A palinode - a public poem - an apology - retract from view shown in September 1913.
Poem of reflection.
"I have met them at close of day"
- past tense = reflection.
- close of day = end of day.
"Coming with vivid faces - From counter or desk among grey - Eighteenth-century houses."
- vivid = full of life - bright - revolutionaries.
- contrast bright faces with "grey" counters and desks.
- coming from boring jobs but still have vivid faces.
"I have passed with a nod of the head - Or polite meaningless words,
Or have lingered awhile and said - Polite meaningless words,"
- sounds regretful.
- repetition of "polite meaningless words" - wished he had said more.
- even when he lingered he didn't say/do enough.
- can't ever say anything meaningful to them now - they're dead.
"And thought before I had done - Of a mocking tale or a gibe - To please a companion - Around the fire at a club,"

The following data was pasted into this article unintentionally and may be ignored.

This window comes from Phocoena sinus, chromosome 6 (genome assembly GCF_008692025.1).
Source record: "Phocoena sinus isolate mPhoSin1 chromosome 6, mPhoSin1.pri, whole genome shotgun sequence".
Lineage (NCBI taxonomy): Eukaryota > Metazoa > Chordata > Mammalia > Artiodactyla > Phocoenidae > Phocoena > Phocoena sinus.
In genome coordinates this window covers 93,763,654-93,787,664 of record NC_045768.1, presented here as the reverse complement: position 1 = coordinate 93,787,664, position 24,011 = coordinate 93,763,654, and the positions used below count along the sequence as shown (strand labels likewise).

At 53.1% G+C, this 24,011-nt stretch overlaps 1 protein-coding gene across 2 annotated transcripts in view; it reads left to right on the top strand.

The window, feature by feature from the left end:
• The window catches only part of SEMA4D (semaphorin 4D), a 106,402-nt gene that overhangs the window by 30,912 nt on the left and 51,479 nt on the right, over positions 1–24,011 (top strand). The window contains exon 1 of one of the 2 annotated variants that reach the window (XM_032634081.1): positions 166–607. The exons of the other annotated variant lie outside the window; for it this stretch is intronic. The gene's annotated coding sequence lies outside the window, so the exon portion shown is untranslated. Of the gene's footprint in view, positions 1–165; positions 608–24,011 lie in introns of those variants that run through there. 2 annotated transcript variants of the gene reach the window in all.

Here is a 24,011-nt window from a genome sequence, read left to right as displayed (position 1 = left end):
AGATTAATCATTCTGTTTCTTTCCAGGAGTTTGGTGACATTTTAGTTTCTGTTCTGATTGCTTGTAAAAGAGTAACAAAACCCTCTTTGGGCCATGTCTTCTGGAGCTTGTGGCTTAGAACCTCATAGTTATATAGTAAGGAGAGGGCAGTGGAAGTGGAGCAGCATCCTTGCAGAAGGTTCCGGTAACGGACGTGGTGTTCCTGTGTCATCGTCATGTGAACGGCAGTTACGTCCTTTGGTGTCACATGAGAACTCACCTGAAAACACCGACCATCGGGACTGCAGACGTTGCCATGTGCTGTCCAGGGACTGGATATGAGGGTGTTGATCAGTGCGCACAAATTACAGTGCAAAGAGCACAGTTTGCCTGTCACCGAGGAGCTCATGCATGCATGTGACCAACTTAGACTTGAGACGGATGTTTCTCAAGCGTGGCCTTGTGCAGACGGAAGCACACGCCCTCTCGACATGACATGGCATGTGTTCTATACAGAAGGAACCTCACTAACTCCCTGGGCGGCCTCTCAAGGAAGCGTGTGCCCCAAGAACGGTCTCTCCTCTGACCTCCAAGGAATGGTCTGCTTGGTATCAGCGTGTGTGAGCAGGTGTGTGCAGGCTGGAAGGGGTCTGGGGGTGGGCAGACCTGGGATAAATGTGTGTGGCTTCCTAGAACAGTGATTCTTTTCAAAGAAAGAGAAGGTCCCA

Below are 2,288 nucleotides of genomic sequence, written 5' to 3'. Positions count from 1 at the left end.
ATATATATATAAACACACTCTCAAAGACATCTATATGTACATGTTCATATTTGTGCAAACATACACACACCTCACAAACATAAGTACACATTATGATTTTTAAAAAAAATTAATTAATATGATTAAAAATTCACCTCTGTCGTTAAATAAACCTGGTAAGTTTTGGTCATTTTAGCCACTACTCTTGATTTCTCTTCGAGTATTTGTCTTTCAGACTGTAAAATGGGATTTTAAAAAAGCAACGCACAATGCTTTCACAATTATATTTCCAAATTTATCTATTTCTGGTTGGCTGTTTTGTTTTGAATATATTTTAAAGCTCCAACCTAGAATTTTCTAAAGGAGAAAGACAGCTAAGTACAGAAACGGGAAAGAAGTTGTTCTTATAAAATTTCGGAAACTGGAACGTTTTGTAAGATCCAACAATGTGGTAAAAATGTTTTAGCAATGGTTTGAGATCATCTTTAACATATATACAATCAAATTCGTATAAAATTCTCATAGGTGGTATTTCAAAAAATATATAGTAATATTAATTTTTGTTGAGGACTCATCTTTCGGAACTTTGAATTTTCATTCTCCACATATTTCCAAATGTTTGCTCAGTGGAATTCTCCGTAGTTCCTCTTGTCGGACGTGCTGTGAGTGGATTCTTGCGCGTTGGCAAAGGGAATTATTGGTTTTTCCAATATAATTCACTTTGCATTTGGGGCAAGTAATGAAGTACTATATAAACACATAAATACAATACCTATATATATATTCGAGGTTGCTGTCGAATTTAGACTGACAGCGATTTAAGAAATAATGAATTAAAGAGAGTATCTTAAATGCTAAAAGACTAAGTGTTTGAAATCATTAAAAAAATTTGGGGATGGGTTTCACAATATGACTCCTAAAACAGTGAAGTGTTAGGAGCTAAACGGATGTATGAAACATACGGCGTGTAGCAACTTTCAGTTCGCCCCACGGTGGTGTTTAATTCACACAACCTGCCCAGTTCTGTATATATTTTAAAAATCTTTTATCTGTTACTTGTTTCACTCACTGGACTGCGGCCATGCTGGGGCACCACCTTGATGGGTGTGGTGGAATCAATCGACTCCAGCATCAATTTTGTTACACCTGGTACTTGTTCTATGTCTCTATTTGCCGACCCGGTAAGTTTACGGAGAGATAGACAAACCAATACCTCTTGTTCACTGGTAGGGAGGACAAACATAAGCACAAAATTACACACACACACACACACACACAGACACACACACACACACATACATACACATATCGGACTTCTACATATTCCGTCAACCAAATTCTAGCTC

- used the meetings as material to mock them later - had been rude about them.
- club = exclusive - not for ordinary workers.
"Being certain that they and I - But lived where motley is worn:"
- certain = strong.
- "they and I" shows serious distinction.
- thought that the ordinary Irish people didn't care for Romantic Ireland + that they were fools.
- "fumble in a greasy till" and "catch cries of the clown" - Sep 1913 + The Fisherman.
- motley = court jester costume.
"All changed, changed utterly: A terrible beauty is born."
- all = extreme - doesn't believe anything that he used to.
- stresses almost every syllable - gives the line emphasis.
- have his opinions changed or have the people changed.
- born = personification of the terrible beauty.
- terrible beeauty = beautiful (what he wanted) but dangerous - oxymoronic - reader focuses on it.
"That women's days were spent In ignorant good-will Her nights in argument Until her voice grew shrill. What voice more sweet than hers When, young and beautiful, She rode to harriers?"
- ignorant good will - her heart was…